School districts across the state have tightened their belts as the Arizona Legislature cut per student funding for the past five years due to the recession and slow economic recovery.
Over the last four years, nearly $40 million in capital funds and approximately $15 million in building renewal was cut from the Peoria Unified School District, said Ken Hicks, chief financial officer.
“These cuts have been compounded by the lack of funding increases in the maintenance and operations fund,” Hicks said. “Peoria Unified School District is committed to providing the best educational program for our community, and the cuts in capital funds have put a huge strain on our ability to make those innovative investments as well as support the existing programs.”
When state, local and federal spending is combined, Arizona spending per student dropped $809 from fiscal year 2008, or 8.4 percent, to an estimated $8,769 in fiscal 2013, and the state’s portion of per student funding dropped $962 from 2008, or 19.5 percent, to $3,958 in 2013, according to a Joint Legislative Budget Committee report.
“If these numbers were adjusted for inflation the calculated reductions would be much higher.” said Chuck Essigs, director of governmental relations for Arizona Association of School Business Officials. “No matter how you look at it, the per student reductions are significant.”
Arizona lost a lot of its revenue during the recession due to the drop in the housing market, so state funding was cut significantly, and since education is such a large part of the state budget, schools were heavily impacted, Essigs said.
This fiscal year, Arizona’s per student spending is estimated to rise by $157, or 3.95 percent, to $4,115, Essigs said. When state, local and federal funding is combined, per pupil spending will increase $78, or .9 percent, to $8,847 per student this year.
“It’s the first time that the legislature has provided inflation funding for the operation part of school districts budgets since 2008,” Essigs said.
Arizona ranks 47th in the nation in per student spending, above only Oklahoma, Idaho and Utah, according to the U.S. Census Bureau’s Public Education Finances 2011 Report released in May 2013.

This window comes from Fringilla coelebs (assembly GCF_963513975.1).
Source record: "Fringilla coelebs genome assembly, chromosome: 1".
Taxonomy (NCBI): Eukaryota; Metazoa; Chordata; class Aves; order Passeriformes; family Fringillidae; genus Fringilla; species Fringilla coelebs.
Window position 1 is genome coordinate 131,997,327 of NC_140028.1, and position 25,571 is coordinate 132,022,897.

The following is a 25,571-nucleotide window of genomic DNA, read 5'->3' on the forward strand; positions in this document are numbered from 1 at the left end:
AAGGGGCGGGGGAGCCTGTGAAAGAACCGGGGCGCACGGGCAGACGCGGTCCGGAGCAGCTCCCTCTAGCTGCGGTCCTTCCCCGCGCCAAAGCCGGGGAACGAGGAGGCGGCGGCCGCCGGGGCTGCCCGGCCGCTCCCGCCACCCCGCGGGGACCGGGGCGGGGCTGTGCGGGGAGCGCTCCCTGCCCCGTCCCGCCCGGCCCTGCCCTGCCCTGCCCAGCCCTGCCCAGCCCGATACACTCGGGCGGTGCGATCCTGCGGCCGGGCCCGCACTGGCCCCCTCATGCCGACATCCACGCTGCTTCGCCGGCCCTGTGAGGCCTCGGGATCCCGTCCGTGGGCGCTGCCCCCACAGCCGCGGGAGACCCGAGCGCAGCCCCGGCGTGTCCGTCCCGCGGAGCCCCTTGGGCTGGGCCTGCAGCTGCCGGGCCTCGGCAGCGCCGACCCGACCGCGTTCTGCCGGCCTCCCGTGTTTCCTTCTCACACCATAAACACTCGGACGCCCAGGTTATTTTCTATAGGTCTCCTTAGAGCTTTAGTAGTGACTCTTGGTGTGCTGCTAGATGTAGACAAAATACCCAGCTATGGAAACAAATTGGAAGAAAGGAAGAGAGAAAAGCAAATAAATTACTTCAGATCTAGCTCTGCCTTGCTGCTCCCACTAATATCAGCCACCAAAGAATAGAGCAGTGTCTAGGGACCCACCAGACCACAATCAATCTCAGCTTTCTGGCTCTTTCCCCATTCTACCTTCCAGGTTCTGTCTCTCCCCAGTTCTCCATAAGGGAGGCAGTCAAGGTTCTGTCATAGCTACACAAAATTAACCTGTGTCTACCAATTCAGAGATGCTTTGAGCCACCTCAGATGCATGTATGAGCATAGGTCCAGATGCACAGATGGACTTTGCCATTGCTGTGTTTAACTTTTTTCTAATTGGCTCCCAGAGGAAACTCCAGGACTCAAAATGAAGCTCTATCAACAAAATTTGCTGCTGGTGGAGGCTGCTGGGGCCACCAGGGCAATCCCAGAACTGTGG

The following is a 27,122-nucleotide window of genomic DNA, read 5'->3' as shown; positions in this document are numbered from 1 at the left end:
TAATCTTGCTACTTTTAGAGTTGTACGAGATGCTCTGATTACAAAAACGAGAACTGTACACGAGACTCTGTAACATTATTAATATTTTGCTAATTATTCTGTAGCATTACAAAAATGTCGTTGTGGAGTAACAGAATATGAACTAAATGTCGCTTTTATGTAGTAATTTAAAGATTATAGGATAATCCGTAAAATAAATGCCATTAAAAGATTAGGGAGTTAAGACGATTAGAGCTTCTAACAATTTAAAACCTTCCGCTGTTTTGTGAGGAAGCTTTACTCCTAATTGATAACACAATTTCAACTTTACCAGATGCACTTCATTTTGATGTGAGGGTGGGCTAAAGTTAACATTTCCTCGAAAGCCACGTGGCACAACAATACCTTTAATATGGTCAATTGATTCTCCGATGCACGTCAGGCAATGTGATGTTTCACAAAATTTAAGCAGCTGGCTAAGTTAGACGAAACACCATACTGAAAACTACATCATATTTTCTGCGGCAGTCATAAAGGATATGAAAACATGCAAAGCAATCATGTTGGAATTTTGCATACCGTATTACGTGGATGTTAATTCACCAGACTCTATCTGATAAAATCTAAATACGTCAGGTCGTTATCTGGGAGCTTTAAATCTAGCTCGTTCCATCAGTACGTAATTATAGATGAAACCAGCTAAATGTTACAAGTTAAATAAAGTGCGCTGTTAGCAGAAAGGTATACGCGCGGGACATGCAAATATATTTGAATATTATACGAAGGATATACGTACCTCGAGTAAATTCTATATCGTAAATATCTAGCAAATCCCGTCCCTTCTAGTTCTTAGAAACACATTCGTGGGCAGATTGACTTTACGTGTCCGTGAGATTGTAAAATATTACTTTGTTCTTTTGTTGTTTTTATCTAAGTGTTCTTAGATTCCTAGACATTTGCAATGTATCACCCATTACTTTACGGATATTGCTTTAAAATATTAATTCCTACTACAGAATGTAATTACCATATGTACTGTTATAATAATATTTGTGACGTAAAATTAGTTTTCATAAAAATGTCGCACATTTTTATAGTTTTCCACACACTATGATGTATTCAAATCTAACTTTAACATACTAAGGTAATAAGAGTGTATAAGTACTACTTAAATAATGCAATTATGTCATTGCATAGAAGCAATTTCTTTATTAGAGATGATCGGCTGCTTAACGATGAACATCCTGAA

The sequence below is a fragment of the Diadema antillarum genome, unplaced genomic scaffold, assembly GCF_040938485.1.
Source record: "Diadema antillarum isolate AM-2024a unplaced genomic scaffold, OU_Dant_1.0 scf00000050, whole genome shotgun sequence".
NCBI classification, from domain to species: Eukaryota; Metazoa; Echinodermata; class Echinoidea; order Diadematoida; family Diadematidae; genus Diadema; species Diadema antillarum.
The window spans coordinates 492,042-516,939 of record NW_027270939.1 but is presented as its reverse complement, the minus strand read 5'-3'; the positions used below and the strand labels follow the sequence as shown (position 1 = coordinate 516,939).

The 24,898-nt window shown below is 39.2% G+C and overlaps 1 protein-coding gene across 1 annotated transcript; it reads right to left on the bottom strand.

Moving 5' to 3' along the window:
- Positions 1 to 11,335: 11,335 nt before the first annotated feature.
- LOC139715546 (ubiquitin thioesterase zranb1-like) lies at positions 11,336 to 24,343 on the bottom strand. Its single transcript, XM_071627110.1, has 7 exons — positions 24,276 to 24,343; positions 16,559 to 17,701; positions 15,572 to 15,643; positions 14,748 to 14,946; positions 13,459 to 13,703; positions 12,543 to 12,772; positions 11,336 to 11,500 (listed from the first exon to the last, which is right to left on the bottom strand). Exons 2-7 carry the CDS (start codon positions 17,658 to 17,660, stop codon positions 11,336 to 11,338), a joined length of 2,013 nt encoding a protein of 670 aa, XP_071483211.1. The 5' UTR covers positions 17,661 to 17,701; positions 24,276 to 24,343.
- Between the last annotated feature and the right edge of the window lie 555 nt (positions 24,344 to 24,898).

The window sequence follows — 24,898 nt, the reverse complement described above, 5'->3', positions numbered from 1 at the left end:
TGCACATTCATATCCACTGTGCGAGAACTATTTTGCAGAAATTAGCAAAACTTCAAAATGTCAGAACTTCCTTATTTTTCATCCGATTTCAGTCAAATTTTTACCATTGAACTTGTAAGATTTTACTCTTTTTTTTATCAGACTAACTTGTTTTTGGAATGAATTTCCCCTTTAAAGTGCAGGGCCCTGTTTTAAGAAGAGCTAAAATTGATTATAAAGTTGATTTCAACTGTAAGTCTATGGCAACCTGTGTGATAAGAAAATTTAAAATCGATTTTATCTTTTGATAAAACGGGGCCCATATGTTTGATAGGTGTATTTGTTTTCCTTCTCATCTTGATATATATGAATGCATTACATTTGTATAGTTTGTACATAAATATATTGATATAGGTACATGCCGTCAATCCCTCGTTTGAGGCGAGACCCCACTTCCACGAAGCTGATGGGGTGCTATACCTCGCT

Increasing per student spending will make Arizona more competitive in attracting businesses and better jobs, said Sen. Leah Landrum Taylor (D-27), a member of the Arizona Legislature’s senate education committee.
“The economy is doing better, we’re not anywhere close to where we were in 2008, yet the legislature has not restored any of the cuts to K-12 education,” Essigs said. “At least this year, they did not make any additional ones, which is good news, but they really haven’t restored the cuts they had to make.”
Humboldt Unified School District, which serves students in Prescott Valley, Dewey-Humboldt, lost $10 million in funding over the past five years due to state budget cuts and declining enrollment, Superintendent Paul Stanton said.
In response, the district froze staff wages, increased health care eligibility for part-timers, required tax credit donations to support middle school sports, cut 75 teachers and 55 classified employees through reduction in force and attrition, increased class sizes, eliminated spending on textbooks, technology, library and other soft capital items, increased pay-to-play tax credit for athletics, reduced supplies budgets and elementary music staff, Stanton said.
Rep. Heather Carter (R-15), a member of the House education committee, said schools call her office all the time about leaking roofs and broken-down air conditioners.
“The taxpayers have invested in our schools,” Carter said. “Just like you don’t want to let your home get out of maintenance, you want to make sure your schools are in good standing order.”